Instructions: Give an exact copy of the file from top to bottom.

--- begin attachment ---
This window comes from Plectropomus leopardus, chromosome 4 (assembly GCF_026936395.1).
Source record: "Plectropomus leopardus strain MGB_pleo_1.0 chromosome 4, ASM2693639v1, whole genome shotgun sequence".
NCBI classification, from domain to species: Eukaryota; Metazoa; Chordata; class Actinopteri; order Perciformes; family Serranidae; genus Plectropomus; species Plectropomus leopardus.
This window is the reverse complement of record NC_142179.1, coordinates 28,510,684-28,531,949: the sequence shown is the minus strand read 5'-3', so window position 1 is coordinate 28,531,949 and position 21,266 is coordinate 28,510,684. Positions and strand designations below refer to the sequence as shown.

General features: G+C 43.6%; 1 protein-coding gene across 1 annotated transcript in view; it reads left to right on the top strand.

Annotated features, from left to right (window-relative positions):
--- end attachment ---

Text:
This window comes from Plectropomus leopardus, chromosome 4 (assembly GCF_026936395.1).
Source record: "Plectropomus leopardus strain MGB_pleo_1.0 chromosome 4, ASM2693639v1, whole genome shotgun sequence".
NCBI classification, from domain to species: Eukaryota; Metazoa; Chordata; class Actinopteri; order Perciformes; family Serranidae; genus Plectropomus; species Plectropomus leopardus.
This window is the reverse complement of record NC_142179.1, coordinates 28,510,684-28,531,949: the sequence shown is the minus strand read 5'-3', so window position 1 is coordinate 28,531,949 and position 21,266 is coordinate 28,510,684. Positions and strand designations below refer to the sequence as shown.

General features: G+C 43.6%; 1 protein-coding gene across 1 annotated transcript in view; it reads left to right on the top strand.

Annotated features, from left to right (window-relative positions):